temperature in the parcel changes with decreasing altitude compared with a parcel that does not contain a cloud?

    Explain why. Hint: since no water enters or leaves the parcel in this part, the dew point temperature of the sinking

    parcel cannot become greater than 3? C.

    Altitude Parcel Temperature Parcel Dew point

    Temperature

    5,000 m * (from part a) * (from part a)

    4,000 m

    3,000 m

    2,000 m

    1,000 m

    0 m

    * to get started you need to copy the values you computed at 5000 m from the table in Part (a)

    (c) Repeat part (b), but this time assume that 46% and all liquid or ice that condensed into a cloud as the parcel went up the

    mountain fell out of the parcel as precipitation. Fill out the same table as for part (b).

    Altitude Parcel Temperature Parcel Dew point

    Temperature

    5,000 m * (from part a) * (from part a)

    4,000 m

    3,000 m

    2,000 m

    1,000 m

    0 m

     * to get started you need to copy the values you computed at 5000 m from the table in Part (a)

    In order to fill in the table correctly, you will have to compute the answers to these questions. You will need to use the table of

    saturation mixing ratio in Celsius. One was given to you as an in-class handout. I have also placed one under the homework link on

    the class web page. (For full credit you must show work)

     How much water vapor condensed into liquid in moving the parcel from 0 m up to 5000 m?

     After removing 46% of the condensed water due to precipitation (54% remains in the parcel), how much total

    water (liquid water plus water vapor) remains in the parcel?

     What is the corresponding dew point temperature for this amount of water if it were all water vapor? Hint: the

    dew point temperature in the sinking parcel cannot become higher than this value.

    (d) Explain why the parcel in part (c) arrives back at sea level (0 m) warmer than it was before it went up and over the

    mountain.

5. Answer the following questions and fill in tables for each part below.

    The lifted index (LI) is defined as the difference between the environmental air temperature at 500 mb, i.e., the temperature of the atmosphere where the air pressure is 500 mb (this is labeled as Tbelow) and the air 500

    temperature inside an air parcel after it has been lifted from the surface up to 500 mb, i.e., you need to determine the temperature of a parcel that moves up from the surface to where the air pressure is 500 mb (this is labeled as T below). Meteorologists use the lifted index to access the stability of the atmosphere. Note the Parcel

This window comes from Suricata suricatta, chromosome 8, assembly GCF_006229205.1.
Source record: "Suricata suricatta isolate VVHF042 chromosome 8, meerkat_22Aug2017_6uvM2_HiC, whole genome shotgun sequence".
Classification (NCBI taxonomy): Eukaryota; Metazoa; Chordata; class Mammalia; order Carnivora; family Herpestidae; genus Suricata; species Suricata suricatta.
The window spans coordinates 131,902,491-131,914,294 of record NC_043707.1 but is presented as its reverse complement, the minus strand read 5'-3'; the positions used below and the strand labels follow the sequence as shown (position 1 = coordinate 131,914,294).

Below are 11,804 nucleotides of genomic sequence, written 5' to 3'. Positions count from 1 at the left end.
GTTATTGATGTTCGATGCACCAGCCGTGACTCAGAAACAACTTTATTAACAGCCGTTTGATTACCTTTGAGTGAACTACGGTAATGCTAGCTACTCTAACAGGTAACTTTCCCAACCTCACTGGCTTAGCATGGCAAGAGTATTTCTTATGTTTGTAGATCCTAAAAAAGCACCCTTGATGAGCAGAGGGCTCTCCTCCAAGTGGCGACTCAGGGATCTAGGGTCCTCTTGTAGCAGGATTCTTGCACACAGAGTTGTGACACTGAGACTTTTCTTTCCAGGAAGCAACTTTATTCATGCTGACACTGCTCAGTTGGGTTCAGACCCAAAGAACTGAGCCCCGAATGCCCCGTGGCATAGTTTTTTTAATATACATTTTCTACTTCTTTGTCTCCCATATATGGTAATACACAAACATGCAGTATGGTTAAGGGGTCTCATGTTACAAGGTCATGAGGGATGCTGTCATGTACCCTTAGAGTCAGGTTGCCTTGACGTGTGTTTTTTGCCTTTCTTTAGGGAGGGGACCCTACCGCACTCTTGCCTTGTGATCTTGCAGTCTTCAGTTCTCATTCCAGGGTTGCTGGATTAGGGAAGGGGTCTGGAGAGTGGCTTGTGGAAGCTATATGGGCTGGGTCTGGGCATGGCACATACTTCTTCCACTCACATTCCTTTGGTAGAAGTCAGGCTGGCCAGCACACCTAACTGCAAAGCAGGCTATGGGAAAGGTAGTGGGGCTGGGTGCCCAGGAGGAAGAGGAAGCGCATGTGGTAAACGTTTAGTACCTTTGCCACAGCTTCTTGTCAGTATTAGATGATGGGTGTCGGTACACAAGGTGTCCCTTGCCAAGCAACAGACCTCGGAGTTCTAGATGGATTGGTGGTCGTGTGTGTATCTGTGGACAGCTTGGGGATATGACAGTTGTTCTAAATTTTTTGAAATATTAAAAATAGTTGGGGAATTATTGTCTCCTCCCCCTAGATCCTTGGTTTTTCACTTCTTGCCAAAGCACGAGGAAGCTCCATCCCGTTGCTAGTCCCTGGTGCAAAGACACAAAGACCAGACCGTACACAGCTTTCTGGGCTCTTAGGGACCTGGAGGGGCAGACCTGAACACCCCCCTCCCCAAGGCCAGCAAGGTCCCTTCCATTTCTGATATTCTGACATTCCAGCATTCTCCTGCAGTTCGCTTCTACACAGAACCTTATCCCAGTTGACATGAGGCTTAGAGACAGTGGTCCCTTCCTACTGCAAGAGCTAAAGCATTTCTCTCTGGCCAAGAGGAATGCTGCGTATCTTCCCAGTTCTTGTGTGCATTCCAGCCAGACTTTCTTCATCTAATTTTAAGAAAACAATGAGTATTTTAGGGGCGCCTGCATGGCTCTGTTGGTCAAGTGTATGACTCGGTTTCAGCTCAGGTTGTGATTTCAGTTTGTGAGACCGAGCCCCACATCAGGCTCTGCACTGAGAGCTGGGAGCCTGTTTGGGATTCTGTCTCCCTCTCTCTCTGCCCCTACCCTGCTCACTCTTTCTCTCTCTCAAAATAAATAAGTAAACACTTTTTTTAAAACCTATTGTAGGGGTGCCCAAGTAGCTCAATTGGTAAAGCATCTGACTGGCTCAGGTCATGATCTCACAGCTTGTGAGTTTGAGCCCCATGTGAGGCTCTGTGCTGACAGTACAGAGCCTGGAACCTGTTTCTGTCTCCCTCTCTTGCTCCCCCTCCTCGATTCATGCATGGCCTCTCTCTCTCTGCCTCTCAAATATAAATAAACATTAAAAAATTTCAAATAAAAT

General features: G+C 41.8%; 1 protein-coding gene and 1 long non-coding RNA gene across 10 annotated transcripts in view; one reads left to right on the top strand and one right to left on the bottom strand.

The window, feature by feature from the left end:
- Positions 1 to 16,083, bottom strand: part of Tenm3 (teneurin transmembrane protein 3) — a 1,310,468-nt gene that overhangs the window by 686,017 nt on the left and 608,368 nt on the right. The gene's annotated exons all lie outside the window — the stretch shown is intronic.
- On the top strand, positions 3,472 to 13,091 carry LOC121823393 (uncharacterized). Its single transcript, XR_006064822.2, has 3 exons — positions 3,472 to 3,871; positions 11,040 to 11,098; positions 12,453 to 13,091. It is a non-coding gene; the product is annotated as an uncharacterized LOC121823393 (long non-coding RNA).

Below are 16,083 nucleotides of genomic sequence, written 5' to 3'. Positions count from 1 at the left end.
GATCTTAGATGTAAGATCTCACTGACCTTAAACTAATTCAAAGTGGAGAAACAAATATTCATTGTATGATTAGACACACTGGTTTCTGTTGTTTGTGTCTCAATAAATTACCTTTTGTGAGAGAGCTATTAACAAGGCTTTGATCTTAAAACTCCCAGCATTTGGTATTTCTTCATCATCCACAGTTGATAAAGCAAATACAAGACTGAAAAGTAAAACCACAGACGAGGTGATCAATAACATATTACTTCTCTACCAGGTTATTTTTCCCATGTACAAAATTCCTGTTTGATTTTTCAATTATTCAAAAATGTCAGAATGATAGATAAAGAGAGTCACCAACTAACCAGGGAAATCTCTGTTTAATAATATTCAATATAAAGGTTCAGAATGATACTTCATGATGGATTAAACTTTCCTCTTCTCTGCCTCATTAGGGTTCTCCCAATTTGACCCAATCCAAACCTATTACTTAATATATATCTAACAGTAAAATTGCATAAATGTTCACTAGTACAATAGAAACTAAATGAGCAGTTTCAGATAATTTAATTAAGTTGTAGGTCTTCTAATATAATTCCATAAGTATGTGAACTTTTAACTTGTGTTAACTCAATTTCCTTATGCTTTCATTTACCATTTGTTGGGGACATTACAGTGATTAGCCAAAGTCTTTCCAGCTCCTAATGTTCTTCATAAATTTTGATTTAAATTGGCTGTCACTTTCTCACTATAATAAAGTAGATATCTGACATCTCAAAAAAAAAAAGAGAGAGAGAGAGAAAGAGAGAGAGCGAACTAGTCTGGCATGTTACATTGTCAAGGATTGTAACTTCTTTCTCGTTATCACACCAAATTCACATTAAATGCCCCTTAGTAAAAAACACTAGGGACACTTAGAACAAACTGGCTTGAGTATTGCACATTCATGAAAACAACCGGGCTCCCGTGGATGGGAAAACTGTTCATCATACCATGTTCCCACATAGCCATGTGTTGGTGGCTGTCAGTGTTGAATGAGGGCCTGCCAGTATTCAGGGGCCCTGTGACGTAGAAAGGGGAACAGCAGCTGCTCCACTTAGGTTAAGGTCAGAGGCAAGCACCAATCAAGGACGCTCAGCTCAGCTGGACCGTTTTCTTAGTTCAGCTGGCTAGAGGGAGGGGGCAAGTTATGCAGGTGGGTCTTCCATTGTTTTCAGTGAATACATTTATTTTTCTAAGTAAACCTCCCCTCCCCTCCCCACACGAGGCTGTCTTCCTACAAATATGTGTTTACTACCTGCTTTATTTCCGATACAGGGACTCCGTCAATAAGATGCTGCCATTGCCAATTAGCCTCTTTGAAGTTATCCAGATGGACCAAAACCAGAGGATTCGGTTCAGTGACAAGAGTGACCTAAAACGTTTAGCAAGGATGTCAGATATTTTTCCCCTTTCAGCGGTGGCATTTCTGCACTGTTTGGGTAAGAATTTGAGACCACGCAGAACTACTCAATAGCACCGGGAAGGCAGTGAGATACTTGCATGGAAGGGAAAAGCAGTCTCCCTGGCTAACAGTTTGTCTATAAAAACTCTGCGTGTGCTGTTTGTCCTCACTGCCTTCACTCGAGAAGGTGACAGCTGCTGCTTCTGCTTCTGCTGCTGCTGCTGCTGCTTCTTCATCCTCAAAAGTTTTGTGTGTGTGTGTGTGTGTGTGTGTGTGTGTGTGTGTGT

lifted index was not covered in the reading material or during lecture. Use the simple definition of lifted index given below.

    LI = T - T 500Parcel

    (a) Explain why the atmosphere is said to be stable when the lifted index is positive and unstable when the

    lifted index is negative.

    (b) The following information is available for Asheville, NC (elevation ~500 m above sea level) at 8:00

    AM. Fill in the table by lifting an air parcel from the surface up to 5500 m, where air pressure is 500 mb.

    At what altitude does a cloud start to form? What is the lifted index at 8:00 AM? Is the atmosphere

    unstable for parcels lifted to 500 mb?

    Air Pressure Altitude (m) Atmospheric Parcel Temperature Parcel Dew Point

    Temperature (;C) (;C) (;C)

    500 mb 5500 -20

    (this is Tin LI (this will be T in 500 Parcel

    above) LI)

    ---------- 4500 -13

    ---------- 3500 -6

    ---------- 2500 1

    ---------- 1500 8

    ---------- 500 10 10 0

    (c) Later that day at 3:00 PM, the following conditions were measured in Asheville, NC. Fill in the table

    below by lifting an air parcel from the surface up to 5500 m, where air pressure is 500 mb. At what

    altitude does a cloud start to form? What is the lifted index at 3:00 PM? Is the atmosphere unstable for

    parcels lifted to 500 mb?

    Air Pressure Altitude (m) Atmospheric Parcel Temperature Parcel Dew Point

    Temperature (;C) (;C) (;C)

    500 mb 5500 -20

    ---------- 4500 -13

    ---------- 3500 -5

    ---------- 2500 3

    ---------- 1500 11

    ---------- 500 20 20 0

    (d) What change took place in the atmosphere between 8:00 AM and 3:00 PM that caused the stability of

    the atmosphere to change? Explain why this change tends to make the atmosphere more unstable.

    6. In lecture we discussed the concept of atmospheric stability with regard to the potential for thunderstorms.

    The stability of the atmosphere can also be important in some situations where clouds and thunderstorms are

    not expected to form. The table below shows how the atmospheric (or environmental) temperature changes

    with height above the ground surface at three different times of day for a large city.

Altitude (meters) Atmospheric Temperature Atmospheric Temperature Atmospheric Temperature

    at sunrise (?C) in late morning (?C) in late afternoon (?C)

    1000 m 10? C 10? C 10? C

    900 m 9.5? C 9.5? C 11? C

    800 m 9? C 9? C 12? C